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31 Oct 2009 16:52


Music: Our Saturday Mixtape’s decade-in-review lands in 2005

  • 1. Between this and The Walkmen’s “The Rat,” you have two of the three best songs of the decade right here. (The third is coming in the next few weeks.) A surreal, beautiful, simple song, Antony deserves the high praise this song (and album) earned.
    2. The Hold Steady’s Craig Finn is a walking Wikipedia entry on the city of Minneapolis, something that straight-up defines the sound of “Your Little Hoodrat Friend,” a four-minute explanation of why this band is so awesome to people not in the know.
    3. Sort of a ying to The Hold Steady’s yang, Art Brut’s Eddie Argos is nearly as self-referential as Finn is. On “Emily Kane,” Argos counts down to the second when his first relationship ended. And not surprisingly, the whole album is this clever.
    4. People seem to give Conor Oberst crap for being too pretentious for his own good, but for one shining moment this decade, he was able to get past all that and create a truly shining piece of work, “I’m Wide Awake It’s Morning.” “Land Locked Blues” is our favorite highlight.
    5. Perhaps the best story to come out of 2005 was the long-gestating return of Vashti Bunyan, a former Andrew Loog Oldham protégé who released a spectacular, unheard album, “Just Another Diamond Day,” in 1970, only to disappear for 35 years. Thanks to Devendra Banhart, Animal Collective and other hipster fans, she returned with “Lookaftering,” an amazingly assured victory lap. “Wayward Hum” doesn’t even need words to be a highlight. source

10 Oct 2009 17:59


Music: Sad saps unite: Our Saturday Mixtape is designed to bum you out

We've been pretty bummed out by "Hellhole Ratrace" by Girls lately. It's a beautiful song, but it's beautiful in that way where you have to hang your head while you're taking in the beauty. So with that in mind, here's a soundtrack for the bummed-out.
  • 1. This gut-punch of a tune by the Drive-By Truckers, “Two Daughters and a Beautiful Wife,” is based on the true story of the family of musician Bryan Harvey. They were killed randomly during a series of spree murders in Richmond, Va. in 2006. It’s one of the strongest in the Truckers’ catalog, but man, you wish they never had to write it.
    2. Begging to be coupled with the previous tune is this one by Antony and the Johnsons, “Another World,” which deals with the very issues the Truckers dealt with, but in a more direct fashion. We must hate you for giving you two gut-punches in a row.
    3. You can tell that Girls singer Christopher Owens, a former Children of God member, had to fight really hard for his optimism. On “Hellhole Ratrace,” he’s straddling the line between pain and optimism. Optimism wins.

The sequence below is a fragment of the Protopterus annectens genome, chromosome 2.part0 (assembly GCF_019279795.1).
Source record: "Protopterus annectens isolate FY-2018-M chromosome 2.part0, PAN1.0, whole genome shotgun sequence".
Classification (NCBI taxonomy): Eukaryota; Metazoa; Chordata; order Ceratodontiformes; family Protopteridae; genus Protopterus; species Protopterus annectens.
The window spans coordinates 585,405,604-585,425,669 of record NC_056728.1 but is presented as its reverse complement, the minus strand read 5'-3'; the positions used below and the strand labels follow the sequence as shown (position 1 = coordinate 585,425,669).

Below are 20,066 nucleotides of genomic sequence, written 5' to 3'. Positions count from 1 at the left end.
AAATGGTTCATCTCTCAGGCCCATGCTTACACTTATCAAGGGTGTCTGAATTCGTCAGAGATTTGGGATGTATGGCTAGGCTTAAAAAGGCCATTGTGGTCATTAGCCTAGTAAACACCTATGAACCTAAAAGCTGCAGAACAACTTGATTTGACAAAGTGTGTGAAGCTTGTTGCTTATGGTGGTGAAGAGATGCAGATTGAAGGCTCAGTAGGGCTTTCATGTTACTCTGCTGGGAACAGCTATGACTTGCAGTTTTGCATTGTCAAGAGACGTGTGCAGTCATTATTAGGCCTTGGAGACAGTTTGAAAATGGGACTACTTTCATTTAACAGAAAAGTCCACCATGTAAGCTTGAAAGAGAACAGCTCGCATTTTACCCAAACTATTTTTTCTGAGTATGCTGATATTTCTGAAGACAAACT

4. Even Elliott Smith’s rockier songs were doused in bitter. “Don’t Go Down” is very bitter, plus it was from the death-allusion-filled “From a Basement on the Hill,” Smith’s posthumous final album. Gut punch number 4. (Sorry.)
    5. We’ve all been here. End of a relationship, drunk, trying to reconcile, showing up unannounced. Being the very kind of drunk jerk you despise. OK, we all haven’t been there, but Casiotone for the Painfully Alone has, and he’s singing from experience on “Destroy the Evidence.” Fortunately, this gut punch has a little levity thanks to the Casio backing. source

04 Aug 2009 21:48


Music: Transgendered musician Antony worked hard for his fame

  • I know that sounds ridiculous, but I have to keep that garden alive. I see myself as a microcosm – that’s the word – as one example of humanity and of the brokenness of humanity. I’m interested in exploring that on a very personal level in that it might be useful for my own attempt to evolve.
  • Antony Hegarty, the transgendered mastermind of Antony and the Johnsons • Discussing what he feels he does with his music. As you might imagine from a large-framed transgendered man with a voice akin to Nina Simone, he has an interesting life story, most of it taking place in New York. But a few lucky shakes, particularly from Lou Reed and Devendra Banhart, gave Antony eventual breakout success. Recently, his subject matter has turned from gender identity to pure optimism, optimism which peppers his most recent album, “The Crying Light.” This Pitchfork feature on the singer is a pretty killer read. • source

04 Feb 2009 10:47


Music: We saw Antony and the Johnsons last night in D.C.

  • We thought it was awesome, but … There were a couple of moments of very uncomfortable silence just before “Fistful of Love” in which our man Antony Hegarty went into a lengthy, meandering rant on the evils of nuclear war. The crowd, which was silently in awe of the transgendered man, was visibly squirming. It only hurt the show a little, though. Dude’s voice sounds amazing in person, especially on “Another World” and the encore, “Hope There’s Someone.” On a side note, seeing a show in a synagogue rules. source

19 Jan 2009 11:38


Music: Who’s on the cover of the Antony and the Johnsons album?

Antony dedicated the album to Kazuo Ohno, a 102-year-old Japanese butoh dancer. source

19 Jan 2009 11:32


Music: Pitchfork’s latest love: Antony and the Johnsons

  • Simultaneously sparse and rich, The Crying Light mines maximum intensity from a relatively minimal mix of basic melodies, pithy lyrics, and understated arrangements.
  • Marc Masters • in his 8.6 review of Antony and The Johnsons’ The Crying Light, one of the year’s most-anticipated indie releases • source